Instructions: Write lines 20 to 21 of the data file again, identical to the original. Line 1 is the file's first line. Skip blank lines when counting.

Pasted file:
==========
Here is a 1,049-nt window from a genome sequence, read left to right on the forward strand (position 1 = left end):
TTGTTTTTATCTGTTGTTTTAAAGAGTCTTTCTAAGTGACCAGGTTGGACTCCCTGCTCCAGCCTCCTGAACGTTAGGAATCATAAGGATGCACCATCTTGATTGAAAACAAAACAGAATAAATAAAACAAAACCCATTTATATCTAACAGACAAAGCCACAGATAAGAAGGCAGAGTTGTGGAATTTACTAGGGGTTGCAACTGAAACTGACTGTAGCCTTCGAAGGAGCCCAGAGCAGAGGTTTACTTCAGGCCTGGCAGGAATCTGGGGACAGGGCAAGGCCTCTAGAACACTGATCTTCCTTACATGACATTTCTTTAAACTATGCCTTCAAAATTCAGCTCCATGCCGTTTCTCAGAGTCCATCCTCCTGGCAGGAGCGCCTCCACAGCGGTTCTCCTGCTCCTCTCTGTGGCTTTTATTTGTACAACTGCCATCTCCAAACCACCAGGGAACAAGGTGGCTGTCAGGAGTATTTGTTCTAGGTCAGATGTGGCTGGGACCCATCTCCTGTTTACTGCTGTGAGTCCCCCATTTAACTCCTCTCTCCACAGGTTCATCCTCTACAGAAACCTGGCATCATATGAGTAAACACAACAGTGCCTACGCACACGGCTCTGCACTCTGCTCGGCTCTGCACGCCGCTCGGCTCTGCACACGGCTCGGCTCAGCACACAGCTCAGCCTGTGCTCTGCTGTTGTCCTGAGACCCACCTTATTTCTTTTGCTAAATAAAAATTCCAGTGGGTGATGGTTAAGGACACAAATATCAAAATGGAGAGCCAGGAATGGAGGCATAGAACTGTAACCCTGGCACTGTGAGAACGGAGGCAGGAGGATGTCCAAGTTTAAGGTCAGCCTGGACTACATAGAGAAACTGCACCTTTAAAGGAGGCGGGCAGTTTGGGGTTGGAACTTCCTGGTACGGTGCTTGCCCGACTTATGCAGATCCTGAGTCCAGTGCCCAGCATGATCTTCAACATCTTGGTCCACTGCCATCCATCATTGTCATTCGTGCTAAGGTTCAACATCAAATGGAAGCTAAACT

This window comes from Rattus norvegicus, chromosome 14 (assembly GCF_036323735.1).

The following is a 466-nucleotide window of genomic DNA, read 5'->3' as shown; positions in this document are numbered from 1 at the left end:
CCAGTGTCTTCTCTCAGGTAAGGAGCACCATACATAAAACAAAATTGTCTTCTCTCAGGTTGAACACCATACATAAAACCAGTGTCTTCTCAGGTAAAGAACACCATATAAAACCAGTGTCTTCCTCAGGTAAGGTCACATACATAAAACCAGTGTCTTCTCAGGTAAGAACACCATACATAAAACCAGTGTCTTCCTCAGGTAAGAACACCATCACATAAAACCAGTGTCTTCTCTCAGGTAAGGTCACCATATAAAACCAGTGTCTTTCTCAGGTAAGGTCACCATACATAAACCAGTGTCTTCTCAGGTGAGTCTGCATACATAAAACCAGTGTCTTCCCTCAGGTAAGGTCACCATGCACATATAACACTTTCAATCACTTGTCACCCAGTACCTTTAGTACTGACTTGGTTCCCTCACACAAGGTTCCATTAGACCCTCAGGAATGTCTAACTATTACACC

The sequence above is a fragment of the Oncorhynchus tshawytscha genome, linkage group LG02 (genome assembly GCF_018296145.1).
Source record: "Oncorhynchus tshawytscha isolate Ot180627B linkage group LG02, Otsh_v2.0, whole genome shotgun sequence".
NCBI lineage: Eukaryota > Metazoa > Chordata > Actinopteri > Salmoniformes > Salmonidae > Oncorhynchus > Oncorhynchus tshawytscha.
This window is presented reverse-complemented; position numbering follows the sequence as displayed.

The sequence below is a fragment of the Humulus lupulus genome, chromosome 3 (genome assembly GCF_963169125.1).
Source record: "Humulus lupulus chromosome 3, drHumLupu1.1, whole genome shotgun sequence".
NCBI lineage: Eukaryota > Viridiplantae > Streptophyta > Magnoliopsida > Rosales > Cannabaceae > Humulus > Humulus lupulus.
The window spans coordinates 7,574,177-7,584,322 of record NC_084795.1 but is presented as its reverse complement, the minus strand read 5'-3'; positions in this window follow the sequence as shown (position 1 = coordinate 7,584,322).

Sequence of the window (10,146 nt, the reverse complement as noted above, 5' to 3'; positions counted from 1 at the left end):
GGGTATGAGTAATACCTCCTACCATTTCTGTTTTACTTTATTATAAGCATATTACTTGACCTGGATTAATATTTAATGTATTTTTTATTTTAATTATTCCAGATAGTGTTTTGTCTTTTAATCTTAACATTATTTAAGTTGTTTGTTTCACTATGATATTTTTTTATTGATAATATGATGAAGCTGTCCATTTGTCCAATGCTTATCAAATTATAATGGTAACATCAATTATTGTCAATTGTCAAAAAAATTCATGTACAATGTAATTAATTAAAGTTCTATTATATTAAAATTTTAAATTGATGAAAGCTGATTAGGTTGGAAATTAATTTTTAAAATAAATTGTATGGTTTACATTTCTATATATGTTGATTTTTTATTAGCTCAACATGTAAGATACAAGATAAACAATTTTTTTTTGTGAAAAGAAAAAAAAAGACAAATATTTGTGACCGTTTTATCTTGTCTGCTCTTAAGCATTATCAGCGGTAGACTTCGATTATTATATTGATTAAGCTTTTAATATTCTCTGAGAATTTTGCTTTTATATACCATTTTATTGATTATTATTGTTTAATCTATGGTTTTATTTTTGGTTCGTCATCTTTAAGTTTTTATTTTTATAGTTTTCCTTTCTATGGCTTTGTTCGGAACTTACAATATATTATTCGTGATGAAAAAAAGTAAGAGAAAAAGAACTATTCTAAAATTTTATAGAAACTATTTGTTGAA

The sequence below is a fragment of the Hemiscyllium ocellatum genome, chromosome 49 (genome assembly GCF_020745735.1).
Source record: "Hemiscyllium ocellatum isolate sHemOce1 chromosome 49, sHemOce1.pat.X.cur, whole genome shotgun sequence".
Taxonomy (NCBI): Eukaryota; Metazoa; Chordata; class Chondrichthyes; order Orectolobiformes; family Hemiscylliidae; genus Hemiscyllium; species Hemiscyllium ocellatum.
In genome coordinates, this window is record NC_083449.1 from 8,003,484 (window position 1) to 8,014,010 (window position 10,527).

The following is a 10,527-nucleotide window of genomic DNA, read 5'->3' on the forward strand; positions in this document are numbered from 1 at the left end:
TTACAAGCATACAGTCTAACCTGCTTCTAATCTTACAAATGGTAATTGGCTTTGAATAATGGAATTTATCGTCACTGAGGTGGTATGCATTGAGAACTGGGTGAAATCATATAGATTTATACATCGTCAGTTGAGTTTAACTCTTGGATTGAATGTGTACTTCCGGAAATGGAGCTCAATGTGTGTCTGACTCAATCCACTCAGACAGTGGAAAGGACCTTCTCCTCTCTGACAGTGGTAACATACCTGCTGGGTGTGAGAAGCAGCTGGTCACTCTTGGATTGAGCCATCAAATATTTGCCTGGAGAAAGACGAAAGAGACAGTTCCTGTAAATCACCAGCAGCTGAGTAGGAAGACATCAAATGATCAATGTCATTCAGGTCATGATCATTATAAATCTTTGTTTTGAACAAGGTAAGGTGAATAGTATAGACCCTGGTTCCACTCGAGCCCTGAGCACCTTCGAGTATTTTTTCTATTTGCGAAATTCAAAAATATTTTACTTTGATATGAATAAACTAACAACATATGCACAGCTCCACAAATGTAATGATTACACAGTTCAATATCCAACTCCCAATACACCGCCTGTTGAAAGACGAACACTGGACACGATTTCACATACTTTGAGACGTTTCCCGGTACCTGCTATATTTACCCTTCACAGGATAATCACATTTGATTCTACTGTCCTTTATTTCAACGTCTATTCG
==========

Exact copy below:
The following is a 10,527-nucleotide window of genomic DNA, read 5'->3' on the forward strand; positions in this document are numbered from 1 at the left end:
TTACAAGCATACAGTCTAACCTGCTTCTAATCTTACAAATGGTAATTGGCTTTGAATAATGGAATTTATCGTCACTGAGGTGGTATGCATTGAGAACTGGGTGAAATCATATAGATTTATACATCGTCAGTTGAGTTTAACTCTTGGATTGAATGTGTACTTCCGGAAATGGAGCTCAATGTGTGTCTGACTCAATCCACTCAGACAGTGGAAAGGACCTTCTCCTCTCTGACAGTGGTAACATACCTGCTGGGTGTGAGAAGCAGCTGGTCACTCTTGGATTGAGCCATCAAATATTTGCCTGGAGAAAGACGAAAGAGACAGTTCCTGTAAATCACCAGCAGCTGAGTAGGAAGACATCAAATGATCAATGTCATTCAGGTCATGATCATTATAAATCTTTGTTTTGAACAAGGTAAGGTGAATAGTATAGACCCTGGTTCCACTCGAGCCCTGAGCACCTTCGAGTATTTTTTCTATTTGCGAAATTCAAAAATATTTTACTTTGATATGAATAAACTAACAACATATGCACAGCTCCACAAATGTAATGATTACACAGTTCAATATCCAACTCCCAATACACCGCCTGTTGAAAGACGAACACTGGACACGATTTCACATACTTTGAGACGTTTCCCGGTACCTGCTATATTTACCCTTCACAGGATAATCACATTTGATTCTACTGTCCTTTATTTCAACGTCTATTCG